When interior designer Jess McDonald was looking to rebrand her award-winning company last year, she settled on a name inspired by the bergamot plant, the oil of which is often used to elevate mood and reduce stress. ‘It’s just how we think good interior design should be,’ confirms Jess, who set up on her own in 2016 after four years spent working for Caz Myers Design. Born out of the idea of putting the homeowner at the heart of a residential project – her philosophy is ‘creating wonderful living spaces for happy clients’ – she hopes to make the entire process as enjoyable as the end result, by offering great service, a personal approach and transparent costs. ‘Starting out on a design project can be quite daunting for clients; we guide them through each step, helping them to understand what matters in terms of interiors, their personal style and how they want to use their space.’
Bergamot Interiors hopes to make its design projects as enjoyable as the end result, by offering great service, a personal approach and transparent costs
Initial projects were organic, through client recommendations and word-of-mouth; now Jess and her team occasionally work with developers alongside private residential commissions which are mostly in London and the Home Counties. ‘Whether it’s an urban pied-a-terre or a country house, ultimately we want to create a home that’s a sanctuary,’ she continues. Current countryside projects include a Grade II-listed thatched yeoman’s farmhouse and a 16th-century Tudor-style hay barn in the New Forest, which is being transformed into holiday rentals. ‘It’s quite a unique building: it was transported from East Sussex at the turn of the century and has a large stained glass window.’
In the capital, completed interiors include the reconfiguration of a home for a young family, which included remodelling the floor plan to create an extra shower room and additional bedroom; a ground floor refurbishment of a period property including cornicing, specially-commissioned joinery and contemporary Italian pieces; and a 4,000sq foot townhouse for a couple, where bespoke designs such as a Hollywood Regency-style Palmette crystal chandelier in the formal reception room added to the glamorous aesthetic. ‘We work with a range of talented craftsmen and antique specialists who can bring truly special elements to a project,’ says Jess, who cites visits to Alfies Antiques Market and international art and design fairs among her design influences. Existing furniture is reused and revamped where possible (perhaps painting a chest of drawers or changing the handles, say), and paired with antiques which add a layer of history.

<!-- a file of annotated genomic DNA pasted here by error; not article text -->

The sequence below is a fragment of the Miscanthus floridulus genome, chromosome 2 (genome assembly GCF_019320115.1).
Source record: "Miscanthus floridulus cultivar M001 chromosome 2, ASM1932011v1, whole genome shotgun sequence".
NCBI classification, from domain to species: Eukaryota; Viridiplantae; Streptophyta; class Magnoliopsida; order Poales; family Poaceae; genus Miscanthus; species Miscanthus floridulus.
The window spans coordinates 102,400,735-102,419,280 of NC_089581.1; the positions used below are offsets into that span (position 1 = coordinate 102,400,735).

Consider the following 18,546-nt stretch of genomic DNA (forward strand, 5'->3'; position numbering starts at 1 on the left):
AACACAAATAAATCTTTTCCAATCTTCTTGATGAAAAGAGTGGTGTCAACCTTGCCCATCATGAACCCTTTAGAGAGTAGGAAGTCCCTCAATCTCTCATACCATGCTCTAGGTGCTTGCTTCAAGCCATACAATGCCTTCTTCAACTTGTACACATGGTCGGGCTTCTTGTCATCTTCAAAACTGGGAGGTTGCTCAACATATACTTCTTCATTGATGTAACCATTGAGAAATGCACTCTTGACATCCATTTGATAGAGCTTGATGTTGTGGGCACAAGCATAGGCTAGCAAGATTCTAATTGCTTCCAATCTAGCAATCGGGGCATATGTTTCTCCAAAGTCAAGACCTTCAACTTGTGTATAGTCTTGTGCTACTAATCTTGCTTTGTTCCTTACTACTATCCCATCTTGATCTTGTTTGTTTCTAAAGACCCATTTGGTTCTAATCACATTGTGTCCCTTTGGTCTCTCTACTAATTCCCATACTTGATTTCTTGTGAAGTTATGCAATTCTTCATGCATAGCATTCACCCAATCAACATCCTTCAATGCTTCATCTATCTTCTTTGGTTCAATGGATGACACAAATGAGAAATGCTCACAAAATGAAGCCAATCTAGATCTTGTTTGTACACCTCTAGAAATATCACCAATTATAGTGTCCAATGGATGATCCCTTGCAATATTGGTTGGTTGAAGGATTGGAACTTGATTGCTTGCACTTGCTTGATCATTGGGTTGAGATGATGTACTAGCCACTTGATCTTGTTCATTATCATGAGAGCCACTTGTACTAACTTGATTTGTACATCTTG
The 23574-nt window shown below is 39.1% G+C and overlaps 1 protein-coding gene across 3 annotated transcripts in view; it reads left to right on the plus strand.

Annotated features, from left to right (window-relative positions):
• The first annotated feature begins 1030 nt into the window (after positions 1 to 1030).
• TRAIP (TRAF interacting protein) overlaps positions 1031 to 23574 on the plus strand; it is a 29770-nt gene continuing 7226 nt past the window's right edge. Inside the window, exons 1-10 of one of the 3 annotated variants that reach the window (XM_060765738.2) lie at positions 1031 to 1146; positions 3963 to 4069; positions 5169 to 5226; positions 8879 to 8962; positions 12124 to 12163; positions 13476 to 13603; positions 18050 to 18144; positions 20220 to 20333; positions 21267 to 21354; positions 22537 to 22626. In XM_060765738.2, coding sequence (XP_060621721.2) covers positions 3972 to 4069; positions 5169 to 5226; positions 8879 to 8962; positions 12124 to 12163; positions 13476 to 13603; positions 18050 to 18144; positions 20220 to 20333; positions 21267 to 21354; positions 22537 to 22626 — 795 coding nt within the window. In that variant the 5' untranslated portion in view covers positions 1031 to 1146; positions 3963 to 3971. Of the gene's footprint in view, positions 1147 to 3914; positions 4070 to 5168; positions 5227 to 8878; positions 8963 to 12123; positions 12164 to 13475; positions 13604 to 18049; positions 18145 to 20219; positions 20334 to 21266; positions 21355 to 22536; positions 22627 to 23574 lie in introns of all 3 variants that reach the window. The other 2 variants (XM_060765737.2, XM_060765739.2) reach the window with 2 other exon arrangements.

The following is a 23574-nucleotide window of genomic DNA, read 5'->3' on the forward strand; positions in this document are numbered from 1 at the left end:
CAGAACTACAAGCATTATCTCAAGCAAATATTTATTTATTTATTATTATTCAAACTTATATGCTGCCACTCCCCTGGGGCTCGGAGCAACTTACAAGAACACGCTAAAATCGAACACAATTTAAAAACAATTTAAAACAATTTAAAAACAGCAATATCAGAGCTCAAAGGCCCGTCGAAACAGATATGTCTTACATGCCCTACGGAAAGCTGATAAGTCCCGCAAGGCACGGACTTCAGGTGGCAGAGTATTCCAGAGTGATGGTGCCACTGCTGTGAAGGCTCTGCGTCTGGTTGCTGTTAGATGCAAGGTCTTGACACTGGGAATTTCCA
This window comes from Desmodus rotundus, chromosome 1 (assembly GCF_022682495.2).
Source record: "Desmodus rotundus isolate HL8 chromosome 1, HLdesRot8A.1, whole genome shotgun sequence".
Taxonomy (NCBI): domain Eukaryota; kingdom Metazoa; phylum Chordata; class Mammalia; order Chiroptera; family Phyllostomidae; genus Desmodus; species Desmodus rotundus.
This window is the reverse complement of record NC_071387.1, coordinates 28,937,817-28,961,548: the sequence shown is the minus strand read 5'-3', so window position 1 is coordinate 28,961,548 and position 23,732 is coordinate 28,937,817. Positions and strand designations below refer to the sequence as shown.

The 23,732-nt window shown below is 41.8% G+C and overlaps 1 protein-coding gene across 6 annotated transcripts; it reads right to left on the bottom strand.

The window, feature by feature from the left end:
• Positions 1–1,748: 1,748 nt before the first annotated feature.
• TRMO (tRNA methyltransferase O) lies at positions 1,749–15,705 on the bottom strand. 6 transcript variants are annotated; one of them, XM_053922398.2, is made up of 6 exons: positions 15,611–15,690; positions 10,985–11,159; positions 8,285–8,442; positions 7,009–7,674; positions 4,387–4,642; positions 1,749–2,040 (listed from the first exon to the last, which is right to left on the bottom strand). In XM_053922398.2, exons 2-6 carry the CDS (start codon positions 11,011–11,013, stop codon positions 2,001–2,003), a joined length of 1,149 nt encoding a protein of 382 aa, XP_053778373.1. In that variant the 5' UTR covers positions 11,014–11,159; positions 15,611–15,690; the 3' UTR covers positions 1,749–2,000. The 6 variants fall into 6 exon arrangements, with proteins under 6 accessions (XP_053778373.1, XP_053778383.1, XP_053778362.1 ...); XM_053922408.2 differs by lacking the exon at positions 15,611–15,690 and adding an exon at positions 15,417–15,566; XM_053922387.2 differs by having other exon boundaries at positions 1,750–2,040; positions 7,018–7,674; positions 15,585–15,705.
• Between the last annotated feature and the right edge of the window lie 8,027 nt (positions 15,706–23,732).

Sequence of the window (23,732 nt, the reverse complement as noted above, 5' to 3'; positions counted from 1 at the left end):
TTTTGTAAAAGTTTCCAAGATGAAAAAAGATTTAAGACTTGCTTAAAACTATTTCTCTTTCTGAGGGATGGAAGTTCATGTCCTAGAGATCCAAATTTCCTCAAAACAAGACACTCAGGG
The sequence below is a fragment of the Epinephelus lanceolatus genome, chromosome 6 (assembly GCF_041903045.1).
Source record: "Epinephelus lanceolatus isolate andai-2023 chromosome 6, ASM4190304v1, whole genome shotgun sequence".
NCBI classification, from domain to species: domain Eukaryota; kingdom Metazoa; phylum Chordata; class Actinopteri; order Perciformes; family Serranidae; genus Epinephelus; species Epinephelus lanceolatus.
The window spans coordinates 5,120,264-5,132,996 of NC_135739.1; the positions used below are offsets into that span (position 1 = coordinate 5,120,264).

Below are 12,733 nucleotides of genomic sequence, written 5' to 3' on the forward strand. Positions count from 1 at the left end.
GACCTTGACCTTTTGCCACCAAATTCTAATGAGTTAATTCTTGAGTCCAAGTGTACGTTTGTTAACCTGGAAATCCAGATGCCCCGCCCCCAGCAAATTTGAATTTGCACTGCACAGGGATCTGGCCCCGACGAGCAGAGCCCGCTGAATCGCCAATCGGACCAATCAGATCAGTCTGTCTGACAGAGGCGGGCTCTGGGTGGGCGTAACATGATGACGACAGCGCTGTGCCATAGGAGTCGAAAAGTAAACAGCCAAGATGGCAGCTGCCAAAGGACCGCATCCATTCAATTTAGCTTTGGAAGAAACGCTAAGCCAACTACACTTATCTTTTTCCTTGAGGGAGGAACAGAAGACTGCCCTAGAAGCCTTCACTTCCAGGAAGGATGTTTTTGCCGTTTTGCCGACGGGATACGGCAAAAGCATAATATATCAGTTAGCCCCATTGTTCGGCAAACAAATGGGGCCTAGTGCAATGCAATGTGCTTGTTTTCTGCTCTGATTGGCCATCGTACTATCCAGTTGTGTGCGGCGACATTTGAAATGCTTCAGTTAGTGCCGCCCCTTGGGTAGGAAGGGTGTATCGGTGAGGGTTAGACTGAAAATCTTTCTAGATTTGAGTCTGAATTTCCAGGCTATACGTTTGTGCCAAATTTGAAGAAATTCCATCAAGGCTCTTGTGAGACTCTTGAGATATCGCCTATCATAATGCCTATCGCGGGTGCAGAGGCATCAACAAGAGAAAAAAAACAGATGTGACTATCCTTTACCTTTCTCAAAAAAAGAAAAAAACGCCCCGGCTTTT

Despite the current challenges of COVID-19 and the fragile economy, Jess believes that there are silver linings. ‘What we have seen is that people are valuing their homes a lot more, and priorities are shifting,’ she says – which of course, is where the power of great interior design comes in. ‘From ensuring that a space functions properly to something as simple as knowing where to find your keys when leaving home, or using colour, pattern and texture to lift a mood, design really can be life changing.’
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